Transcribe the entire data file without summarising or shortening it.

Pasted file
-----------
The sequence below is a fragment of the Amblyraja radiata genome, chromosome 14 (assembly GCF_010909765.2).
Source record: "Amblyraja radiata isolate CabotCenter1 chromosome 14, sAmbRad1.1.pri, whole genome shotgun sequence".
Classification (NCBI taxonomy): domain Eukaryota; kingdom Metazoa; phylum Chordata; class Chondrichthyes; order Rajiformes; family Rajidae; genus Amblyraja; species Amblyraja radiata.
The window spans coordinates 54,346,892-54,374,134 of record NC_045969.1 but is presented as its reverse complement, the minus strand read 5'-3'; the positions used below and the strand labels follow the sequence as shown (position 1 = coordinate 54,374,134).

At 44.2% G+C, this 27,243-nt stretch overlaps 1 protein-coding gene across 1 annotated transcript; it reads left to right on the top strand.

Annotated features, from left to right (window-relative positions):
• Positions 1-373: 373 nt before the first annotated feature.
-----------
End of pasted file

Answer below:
The sequence below is a fragment of the Amblyraja radiata genome, chromosome 14 (assembly GCF_010909765.2).
Source record: "Amblyraja radiata isolate CabotCenter1 chromosome 14, sAmbRad1.1.pri, whole genome shotgun sequence".
Classification (NCBI taxonomy): domain Eukaryota; kingdom Metazoa; phylum Chordata; class Chondrichthyes; order Rajiformes; family Rajidae; genus Amblyraja; species Amblyraja radiata.
The window spans coordinates 54,346,892-54,374,134 of record NC_045969.1 but is presented as its reverse complement, the minus strand read 5'-3'; the positions used below and the strand labels follow the sequence as shown (position 1 = coordinate 54,374,134).

At 44.2% G+C, this 27,243-nt stretch overlaps 1 protein-coding gene across 1 annotated transcript; it reads left to right on the top strand.

Annotated features, from left to right (window-relative positions):
• Positions 1-373: 373 nt before the first annotated feature.